# Negative voltage

1. Mar 2, 2014

### Miraj Kayastha

when a magnet is falling through a solenoid, voltage is produced.
Once positive is produced and the when the magnet leaves the solenoid negative voltage is produced.

Voltage is the energy lost by a unit charge when travelling from one point to the other.

So if there is negative voltage produced, does this mean charge gains energy?

2. Mar 2, 2014

### Born2bwire

Voltage requires a defined path (though because the electric field is a conservative force, the actual path does not matter, only the endpoints). So yes, if you have a negative voltage, then a test charge would gain energy by following that path. Reverse the path and you have a positive voltage which is the energy you have to expend to move the test charge back to the starting position.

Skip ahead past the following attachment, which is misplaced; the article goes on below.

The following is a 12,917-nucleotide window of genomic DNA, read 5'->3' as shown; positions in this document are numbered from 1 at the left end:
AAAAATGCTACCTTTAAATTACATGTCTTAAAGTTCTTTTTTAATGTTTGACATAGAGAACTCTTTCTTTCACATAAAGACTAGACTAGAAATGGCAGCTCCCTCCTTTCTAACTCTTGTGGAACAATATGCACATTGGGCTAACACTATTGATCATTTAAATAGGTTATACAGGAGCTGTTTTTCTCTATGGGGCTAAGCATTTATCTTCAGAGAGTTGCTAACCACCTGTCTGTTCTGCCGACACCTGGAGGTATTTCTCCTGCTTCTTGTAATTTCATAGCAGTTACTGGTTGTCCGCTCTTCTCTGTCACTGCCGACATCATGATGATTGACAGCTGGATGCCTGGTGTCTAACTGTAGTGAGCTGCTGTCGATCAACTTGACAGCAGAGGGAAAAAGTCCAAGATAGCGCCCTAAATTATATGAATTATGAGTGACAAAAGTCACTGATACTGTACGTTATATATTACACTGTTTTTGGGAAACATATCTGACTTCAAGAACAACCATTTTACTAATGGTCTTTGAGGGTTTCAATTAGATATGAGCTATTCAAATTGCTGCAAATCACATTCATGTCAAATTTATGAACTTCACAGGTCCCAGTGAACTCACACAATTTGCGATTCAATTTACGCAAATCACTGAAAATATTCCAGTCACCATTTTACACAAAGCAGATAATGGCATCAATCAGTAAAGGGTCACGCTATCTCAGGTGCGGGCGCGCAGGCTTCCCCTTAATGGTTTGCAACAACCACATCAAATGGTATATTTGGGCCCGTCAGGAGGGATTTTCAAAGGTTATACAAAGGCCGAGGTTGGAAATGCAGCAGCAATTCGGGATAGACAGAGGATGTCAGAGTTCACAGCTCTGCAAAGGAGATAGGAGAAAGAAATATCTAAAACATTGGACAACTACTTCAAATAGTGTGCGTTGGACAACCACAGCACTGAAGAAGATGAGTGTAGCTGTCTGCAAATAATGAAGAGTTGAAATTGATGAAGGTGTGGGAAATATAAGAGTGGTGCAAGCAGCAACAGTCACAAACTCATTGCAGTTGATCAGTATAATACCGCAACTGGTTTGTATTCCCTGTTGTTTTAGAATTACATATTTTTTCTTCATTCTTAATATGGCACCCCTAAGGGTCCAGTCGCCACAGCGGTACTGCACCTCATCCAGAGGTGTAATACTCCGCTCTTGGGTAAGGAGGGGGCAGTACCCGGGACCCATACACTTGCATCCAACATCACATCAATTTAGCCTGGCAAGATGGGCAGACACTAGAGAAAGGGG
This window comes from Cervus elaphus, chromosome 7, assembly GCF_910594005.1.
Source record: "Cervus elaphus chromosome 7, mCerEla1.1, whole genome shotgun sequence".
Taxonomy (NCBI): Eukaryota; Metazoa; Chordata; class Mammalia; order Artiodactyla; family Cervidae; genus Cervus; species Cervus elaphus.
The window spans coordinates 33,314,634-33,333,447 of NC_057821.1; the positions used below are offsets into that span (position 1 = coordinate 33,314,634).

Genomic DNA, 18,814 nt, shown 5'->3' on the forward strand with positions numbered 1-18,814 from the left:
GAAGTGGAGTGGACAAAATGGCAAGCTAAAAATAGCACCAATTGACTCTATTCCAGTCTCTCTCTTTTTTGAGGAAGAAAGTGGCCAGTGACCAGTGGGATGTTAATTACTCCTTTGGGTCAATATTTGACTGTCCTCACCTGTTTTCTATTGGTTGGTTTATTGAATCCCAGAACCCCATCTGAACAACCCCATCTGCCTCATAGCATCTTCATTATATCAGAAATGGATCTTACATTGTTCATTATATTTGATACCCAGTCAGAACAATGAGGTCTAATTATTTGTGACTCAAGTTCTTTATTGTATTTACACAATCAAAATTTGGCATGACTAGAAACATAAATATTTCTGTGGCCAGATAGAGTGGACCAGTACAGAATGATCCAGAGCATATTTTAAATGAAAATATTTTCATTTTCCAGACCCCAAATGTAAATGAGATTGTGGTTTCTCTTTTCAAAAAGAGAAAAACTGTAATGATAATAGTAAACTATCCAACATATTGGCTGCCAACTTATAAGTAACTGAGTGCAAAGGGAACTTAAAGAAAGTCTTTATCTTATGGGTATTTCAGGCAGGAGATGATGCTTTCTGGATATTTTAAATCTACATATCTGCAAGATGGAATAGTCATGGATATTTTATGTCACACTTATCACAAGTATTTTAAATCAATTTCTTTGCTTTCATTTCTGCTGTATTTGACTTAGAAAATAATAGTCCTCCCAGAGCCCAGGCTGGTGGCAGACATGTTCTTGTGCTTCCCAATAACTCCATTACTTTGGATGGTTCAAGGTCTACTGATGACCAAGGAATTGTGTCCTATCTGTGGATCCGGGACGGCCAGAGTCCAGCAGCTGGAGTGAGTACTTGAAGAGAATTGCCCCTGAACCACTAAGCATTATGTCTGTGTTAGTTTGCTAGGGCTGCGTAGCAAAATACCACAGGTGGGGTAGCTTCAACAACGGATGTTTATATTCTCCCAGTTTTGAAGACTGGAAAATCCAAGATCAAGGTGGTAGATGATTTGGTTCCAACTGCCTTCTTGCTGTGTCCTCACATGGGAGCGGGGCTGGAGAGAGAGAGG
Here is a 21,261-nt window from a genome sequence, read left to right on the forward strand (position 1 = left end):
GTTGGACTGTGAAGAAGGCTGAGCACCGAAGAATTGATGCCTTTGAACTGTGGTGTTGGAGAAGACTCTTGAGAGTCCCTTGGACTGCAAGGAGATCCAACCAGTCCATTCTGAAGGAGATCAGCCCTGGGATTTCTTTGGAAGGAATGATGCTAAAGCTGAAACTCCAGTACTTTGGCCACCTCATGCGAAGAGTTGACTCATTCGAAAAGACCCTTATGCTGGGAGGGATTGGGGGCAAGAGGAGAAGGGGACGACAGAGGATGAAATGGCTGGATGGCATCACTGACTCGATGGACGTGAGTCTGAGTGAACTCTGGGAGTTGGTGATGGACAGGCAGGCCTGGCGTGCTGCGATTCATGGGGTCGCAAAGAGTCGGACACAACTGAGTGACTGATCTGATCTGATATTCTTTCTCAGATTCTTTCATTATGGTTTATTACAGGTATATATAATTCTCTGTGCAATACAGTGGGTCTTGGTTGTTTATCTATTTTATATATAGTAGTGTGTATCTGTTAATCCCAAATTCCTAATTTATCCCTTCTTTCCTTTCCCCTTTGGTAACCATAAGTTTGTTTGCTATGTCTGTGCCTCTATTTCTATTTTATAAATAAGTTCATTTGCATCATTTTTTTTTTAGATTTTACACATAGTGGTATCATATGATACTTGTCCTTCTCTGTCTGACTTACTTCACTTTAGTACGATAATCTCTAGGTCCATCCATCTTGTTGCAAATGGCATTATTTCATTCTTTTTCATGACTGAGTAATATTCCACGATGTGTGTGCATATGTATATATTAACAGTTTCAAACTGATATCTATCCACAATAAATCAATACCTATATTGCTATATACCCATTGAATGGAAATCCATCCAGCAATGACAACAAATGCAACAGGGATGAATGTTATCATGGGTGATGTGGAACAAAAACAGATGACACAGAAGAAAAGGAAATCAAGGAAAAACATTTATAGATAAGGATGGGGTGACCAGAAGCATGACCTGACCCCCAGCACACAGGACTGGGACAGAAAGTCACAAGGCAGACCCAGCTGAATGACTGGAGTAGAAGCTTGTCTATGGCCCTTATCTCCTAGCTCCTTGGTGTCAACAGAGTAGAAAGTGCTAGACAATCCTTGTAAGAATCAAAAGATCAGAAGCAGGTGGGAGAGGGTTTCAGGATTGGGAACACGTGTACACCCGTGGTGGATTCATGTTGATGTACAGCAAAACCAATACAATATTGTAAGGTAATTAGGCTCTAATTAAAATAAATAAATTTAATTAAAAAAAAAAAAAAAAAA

EDIT: Should qualify that the sign of your test charge matters too. We are talking about a positive charge above. A negative charge would be the opposite.

Last edited: Mar 2, 2014
3. Mar 3, 2014

### willem2

Whatever the sign of the voltage, and whatever the sign of the charge of the test charge, the field will make it move in a way that it gains kinetic energy from the field. It's dangerous to talk about potential energy, because the electric field is not conservative in the presence of a changing magnetic field.
If you hook up a resistor to the solenoid, it will produce heat, both with a negative and a positive voltage across it.